It’s been about two years since the last “Insidious” entry and, while I mostly enjoyed “Insidious: Chapter 3”, it felt like the franchise was already starting to run its course. With “Insidious: The Last Key” we at least get some fresh blood in the form of “The Taking of Deborah Logan” director Adam Robitel. Will his contributions be enough to revitalize the franchise or is it time to send “Insidious” into the sunset?
In “Insidious: The Last Key” we learn that Elise (Lin Shaye) is still plagued by nightmares from growing up in her childhood home. While she had a loving mother, Elise’s father (Josh Stewart) is an abusive drunk who fears Elise’s gift and attempts to regularly beat it out of her. Not only that, a dark evil resided in the house that preyed on Elise’s fledgling abilities. It’s easy to see why she would never want to return there. However, when Ted Garza (Kirk Acevedo) takes up residence in the home, he calls upon Elise to help him deal with the dark presence. Seeing this as an opportunity to confront the demons of her past and reconnect with lost family, Elise journeys back home with her faithful sidekicks Specs (Leigh Whannell) and Tucker (Angus Sampson) in tow.
While “Chapter 3” split the character drama between Quinn and Elise, “The Last Key” primarily focuses on Elise and is much better for it. Lin Shaye has always done an amazing job throughout the “Insidious” films, so it’s about time she got a film that focuses on her own origins and psyche. And the parts of the film that focus on those aspects are mostly fine; however, the narrative as a whole feels disjointed. The story surrounding Ted Garza introduces one great moment in the film, but feels unnecessarily tacked on and a distraction from the greater story of Elise reconnecting with her brother and his daughters. And since Ted takes up so much time, the true heart of the story doesn’t reveal itself until halfway through the movie and that leads to another problem where the family drama feels half baked.
When we finally meet Elise’s brother and nieces the plot begins to move at breakneck speeds to set up the conflict, introduce character details, and resolve family issues that have been festering for decades. This leads to comically rushed plot points and revelations that don’t have the impact they would have if the movie spent time unpacking them rather than having characters blurt things out. Also, the tension of the movie suffers a bit because we don’t get time to know Elise’s nieces, so when they’re inevitably in trouble it doesn’t resonate on any sort of emotional level.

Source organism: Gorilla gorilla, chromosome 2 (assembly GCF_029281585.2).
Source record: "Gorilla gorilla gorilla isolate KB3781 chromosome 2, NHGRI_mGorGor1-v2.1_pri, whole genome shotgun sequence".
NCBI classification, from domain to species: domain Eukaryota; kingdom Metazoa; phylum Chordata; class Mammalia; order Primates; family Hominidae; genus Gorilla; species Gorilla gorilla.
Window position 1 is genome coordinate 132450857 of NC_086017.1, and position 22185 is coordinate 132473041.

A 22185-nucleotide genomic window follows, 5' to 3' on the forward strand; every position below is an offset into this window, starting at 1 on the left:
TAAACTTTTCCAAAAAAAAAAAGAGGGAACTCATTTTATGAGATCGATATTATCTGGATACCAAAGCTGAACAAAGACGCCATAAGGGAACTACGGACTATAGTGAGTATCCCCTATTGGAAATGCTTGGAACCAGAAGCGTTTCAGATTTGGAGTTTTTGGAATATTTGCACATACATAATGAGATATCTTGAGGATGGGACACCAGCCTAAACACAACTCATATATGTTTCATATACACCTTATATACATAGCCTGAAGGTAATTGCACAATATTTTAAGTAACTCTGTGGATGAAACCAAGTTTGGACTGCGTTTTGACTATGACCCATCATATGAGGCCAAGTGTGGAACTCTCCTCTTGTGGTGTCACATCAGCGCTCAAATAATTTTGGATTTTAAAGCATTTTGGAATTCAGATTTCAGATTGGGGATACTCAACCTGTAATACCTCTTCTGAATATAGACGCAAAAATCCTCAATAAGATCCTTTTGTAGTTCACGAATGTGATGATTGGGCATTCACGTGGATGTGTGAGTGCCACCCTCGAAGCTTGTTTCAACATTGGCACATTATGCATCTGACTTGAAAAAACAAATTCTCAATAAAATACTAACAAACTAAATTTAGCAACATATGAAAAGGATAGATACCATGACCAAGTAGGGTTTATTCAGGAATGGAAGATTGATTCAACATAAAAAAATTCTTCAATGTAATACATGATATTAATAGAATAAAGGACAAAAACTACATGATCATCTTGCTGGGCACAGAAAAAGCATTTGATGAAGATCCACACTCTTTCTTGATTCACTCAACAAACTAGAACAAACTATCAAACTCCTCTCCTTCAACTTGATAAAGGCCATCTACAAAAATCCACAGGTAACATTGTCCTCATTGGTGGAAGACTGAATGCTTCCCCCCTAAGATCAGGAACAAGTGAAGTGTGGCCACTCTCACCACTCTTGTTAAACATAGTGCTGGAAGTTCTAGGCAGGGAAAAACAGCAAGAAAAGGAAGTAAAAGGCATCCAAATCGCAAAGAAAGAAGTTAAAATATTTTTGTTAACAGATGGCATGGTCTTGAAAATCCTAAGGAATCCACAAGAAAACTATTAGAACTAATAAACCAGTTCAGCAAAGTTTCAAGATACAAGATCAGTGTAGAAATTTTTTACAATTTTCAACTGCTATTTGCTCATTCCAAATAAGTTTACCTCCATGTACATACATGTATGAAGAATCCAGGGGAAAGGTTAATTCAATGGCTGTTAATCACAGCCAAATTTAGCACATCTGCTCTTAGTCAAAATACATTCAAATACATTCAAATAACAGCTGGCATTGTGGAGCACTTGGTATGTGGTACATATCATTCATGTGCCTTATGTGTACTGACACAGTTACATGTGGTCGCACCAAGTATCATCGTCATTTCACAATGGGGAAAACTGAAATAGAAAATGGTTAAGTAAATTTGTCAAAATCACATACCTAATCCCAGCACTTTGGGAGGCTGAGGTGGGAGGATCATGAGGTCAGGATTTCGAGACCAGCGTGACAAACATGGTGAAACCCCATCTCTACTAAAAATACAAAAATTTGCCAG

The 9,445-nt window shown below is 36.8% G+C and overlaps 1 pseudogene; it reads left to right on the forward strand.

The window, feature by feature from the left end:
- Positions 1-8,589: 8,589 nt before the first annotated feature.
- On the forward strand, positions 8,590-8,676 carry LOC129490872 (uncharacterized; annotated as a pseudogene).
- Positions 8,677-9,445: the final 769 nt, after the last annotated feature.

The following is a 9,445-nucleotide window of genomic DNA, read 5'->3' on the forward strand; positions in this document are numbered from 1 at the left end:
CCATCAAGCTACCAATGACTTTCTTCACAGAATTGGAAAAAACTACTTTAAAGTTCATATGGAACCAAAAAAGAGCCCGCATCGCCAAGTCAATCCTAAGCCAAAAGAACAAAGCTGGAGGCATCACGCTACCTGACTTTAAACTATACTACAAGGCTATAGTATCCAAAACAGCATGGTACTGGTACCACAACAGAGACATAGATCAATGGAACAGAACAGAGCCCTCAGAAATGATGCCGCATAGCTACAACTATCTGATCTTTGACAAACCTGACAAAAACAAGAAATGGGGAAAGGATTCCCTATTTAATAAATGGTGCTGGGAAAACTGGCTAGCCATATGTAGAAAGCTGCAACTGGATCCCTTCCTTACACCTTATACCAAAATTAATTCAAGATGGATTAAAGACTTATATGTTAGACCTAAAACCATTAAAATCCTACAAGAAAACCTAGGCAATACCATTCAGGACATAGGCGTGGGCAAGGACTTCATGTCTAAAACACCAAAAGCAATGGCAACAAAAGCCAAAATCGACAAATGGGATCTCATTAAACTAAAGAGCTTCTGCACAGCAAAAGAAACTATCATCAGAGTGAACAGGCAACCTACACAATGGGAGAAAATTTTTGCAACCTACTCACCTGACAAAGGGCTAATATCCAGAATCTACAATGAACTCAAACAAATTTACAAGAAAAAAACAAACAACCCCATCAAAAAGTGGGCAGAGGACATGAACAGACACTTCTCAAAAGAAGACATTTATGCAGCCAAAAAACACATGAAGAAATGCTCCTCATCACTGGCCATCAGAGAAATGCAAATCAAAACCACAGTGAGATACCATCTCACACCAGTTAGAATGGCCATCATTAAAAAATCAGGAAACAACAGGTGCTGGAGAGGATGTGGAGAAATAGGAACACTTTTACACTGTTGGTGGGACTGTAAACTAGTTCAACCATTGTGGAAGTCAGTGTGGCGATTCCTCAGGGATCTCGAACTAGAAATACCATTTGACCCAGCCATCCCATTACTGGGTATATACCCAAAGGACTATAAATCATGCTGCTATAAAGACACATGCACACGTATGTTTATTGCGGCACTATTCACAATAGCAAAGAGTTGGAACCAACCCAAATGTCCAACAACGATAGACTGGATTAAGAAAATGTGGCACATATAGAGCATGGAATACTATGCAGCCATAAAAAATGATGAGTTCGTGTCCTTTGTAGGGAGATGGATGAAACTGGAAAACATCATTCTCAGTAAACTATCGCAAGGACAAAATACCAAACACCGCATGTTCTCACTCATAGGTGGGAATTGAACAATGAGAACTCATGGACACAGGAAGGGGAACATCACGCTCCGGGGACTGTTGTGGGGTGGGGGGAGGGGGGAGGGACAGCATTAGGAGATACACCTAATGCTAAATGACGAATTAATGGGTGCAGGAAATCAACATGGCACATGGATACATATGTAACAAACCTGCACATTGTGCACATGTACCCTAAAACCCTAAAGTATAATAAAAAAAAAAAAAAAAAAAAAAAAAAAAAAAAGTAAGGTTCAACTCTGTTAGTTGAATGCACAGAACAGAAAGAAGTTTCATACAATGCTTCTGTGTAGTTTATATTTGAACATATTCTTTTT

Lack of tension is problematic in another area. I love the trio of Elise, Tucker, and Specs but when you place these characters in a prequel then threats of violence against them aren’t effective at building tension at all because you know they’re gonna be perfectly fine cause you’ve seen them in the future. For example, there’s a scene where one of the three stick their arm in a big fan and it’s supposed to be tense cause the fan might turn on and cut off their arm or something. Well, if you’ve seen the first “Insidious” then you know nobody loses an arm. Granted, it’s a problem unique to people who have been following the series, but when you’re on the fourth film that’s going to be the majority of the audience.
I will say that the design of the KeyFace demon in “The Lost Key” is actually one of my favorites since the Lipstick-Face Demon of the original. However, the demon itself feels severely underutilized. There are hints to his goals in the movie, but it’s unclear as to what he’s actually doing or why he’s doing any of it. He just seems to be a demon for demons sake, which can be fine, but having a motivation or defining aspect would’ve gone a long way to strengthening the presence of the demon in the story.
The best thing I can say about “Insidious: The Last Key” is that it does an excellent job of tying up the series. As a prequel it does a perfect job of completing Elise’s character arc and bringing her to the right mental state she needs to be in in order to get to the first “Insidious” film. While not my favorite entry in the series, it puts a nice bow on things and brings everything to a natural conclusion. It’s also wonderful to get more of Lin Shaye, Leigh Whannell, and Angus Sampson working together. They have a warm and family-like quality to them that’s always a pleasure to see in horror movies. If you’ve been a long time fan of the series, it would be worth seeing this one just to see everything tied up. If not, this is a pretty poor jumping on point.